Calls for the release of remaining JFK assassination files were renewed again with a resolution to President Donald Trump by Senators Chuck Grassley and Patrick Leahy.
A statutory deadline for the release of the documents held by the National Archives and Records Administration comes on Oct. 26, the 25th anniversary of the John F. Kennedy Assassination Records Collection Act, the publication Roll Call reported.
The resolution is being pushed by current Senate Judiciary chair Grassley and former chair Leahy, in a rare show of bipartisanship, noted Roll Call.
"Transparency in government is critical not only to ensuring accountability; it's also essential to understanding our nation's history," Grassley wrote in a statement on Leahy's website Wednesday. "The assassination of President Kennedy occurred at a pivotal time for our nation, and nearly 54 years later, we are still learning the details of how our government responded and what it may have known beforehand.
"Americans deserve a full picture of what happened that fateful day in November 1963. Shining a light on never-before-seen government records is essential to filling in these blank spaces in our history," he continued.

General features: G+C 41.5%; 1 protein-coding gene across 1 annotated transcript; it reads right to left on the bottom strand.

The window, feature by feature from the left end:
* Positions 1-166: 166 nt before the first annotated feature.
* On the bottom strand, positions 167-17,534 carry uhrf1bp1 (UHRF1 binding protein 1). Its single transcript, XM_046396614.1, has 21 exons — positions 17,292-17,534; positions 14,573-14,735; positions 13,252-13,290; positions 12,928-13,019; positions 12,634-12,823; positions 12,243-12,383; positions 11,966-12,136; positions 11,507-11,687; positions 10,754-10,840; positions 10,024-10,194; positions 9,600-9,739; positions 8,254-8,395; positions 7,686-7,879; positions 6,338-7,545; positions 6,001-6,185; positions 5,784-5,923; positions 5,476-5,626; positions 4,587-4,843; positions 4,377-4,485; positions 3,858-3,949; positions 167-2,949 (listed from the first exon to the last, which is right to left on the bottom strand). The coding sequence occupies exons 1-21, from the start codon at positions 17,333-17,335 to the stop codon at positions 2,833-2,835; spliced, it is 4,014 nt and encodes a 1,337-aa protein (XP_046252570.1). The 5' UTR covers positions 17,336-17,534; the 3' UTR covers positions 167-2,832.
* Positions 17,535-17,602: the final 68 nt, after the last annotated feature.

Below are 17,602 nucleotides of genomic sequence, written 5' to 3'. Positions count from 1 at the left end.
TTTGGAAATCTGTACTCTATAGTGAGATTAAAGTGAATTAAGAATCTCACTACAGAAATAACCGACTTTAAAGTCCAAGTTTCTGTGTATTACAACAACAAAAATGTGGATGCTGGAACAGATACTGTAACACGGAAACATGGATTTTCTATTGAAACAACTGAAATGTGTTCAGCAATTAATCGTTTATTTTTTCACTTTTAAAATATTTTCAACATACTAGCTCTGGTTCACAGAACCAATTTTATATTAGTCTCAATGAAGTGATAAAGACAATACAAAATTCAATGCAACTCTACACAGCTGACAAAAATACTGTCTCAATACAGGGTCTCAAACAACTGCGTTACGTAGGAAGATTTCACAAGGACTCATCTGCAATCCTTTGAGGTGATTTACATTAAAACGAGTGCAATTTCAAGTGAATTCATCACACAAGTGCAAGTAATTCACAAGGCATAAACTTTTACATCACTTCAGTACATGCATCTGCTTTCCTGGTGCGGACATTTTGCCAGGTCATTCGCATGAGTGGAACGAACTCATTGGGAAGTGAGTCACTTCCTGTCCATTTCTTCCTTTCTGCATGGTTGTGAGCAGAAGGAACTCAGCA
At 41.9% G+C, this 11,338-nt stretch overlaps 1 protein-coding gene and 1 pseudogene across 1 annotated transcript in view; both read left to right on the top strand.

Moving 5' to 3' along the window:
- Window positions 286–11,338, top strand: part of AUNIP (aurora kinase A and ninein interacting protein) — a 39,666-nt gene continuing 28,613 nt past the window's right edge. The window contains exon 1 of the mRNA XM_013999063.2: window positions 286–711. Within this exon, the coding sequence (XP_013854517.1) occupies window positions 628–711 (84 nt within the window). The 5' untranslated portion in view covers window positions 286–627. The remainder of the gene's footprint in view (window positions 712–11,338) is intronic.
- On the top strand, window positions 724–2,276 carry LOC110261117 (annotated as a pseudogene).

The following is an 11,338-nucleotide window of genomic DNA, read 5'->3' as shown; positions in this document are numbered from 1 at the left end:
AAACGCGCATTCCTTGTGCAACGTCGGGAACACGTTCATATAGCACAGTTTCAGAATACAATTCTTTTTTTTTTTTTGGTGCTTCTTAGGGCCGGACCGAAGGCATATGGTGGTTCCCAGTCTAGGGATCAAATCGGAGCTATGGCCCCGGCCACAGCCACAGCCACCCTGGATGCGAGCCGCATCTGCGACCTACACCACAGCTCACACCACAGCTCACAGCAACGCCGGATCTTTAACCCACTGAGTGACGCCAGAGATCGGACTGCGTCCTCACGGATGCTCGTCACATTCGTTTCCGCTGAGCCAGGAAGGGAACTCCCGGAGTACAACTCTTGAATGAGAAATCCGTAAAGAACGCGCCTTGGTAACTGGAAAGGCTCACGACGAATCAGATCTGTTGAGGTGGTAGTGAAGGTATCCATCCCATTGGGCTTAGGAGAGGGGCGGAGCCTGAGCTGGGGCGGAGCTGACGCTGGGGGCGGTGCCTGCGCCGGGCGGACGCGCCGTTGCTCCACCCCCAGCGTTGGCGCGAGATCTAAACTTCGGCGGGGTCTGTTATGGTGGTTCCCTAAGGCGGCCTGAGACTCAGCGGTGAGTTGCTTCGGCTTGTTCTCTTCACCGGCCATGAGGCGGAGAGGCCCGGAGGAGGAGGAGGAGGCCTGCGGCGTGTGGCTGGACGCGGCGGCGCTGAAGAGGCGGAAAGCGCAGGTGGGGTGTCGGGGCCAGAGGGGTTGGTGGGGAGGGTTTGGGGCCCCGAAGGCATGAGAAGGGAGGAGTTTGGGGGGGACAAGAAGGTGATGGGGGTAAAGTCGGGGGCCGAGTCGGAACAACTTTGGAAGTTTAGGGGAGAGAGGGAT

The JFK Assassination Records Collection Act, signed in 1992, mandated that all assassination-related material be housed in a single collection in the National Archives and Records Administration, according to its website. Most of the more than 5 million pages of assassination-related records, photographs, motion pictures, sound recordings and artifacts are open for research, the records administration states.
An estimated 3,600 files have remained sealed, most coming from the CIA and FBI and could help resolve long lingering questions about whether those agencies missed evidence of a larger conspiracy in Kennedy's death, Politico wrote in April.
The 1992 law allows Trump to keep the document sealed beyond the deadline if he finds that the secrecy was "necessary by an identifiable harm to military defense, intelligence operations, law enforcement or conduct of foreign relations" and that "the identifiable harm is of such gravity that it outweighs the public interest in disclosure," Politico reported.
"Americans have the right to know what our government knows," Leahy said in his statement. "Transparency is crucial for our country to fully reckon with this national tragedy, and that is the purpose of these resolutions. Chairman Grassley and I both believe that a government of, by, and for the people simply cannot be one that needlessly hides information from them, and I look forward to continuing our efforts to make our democracy ever more transparent to the American people."
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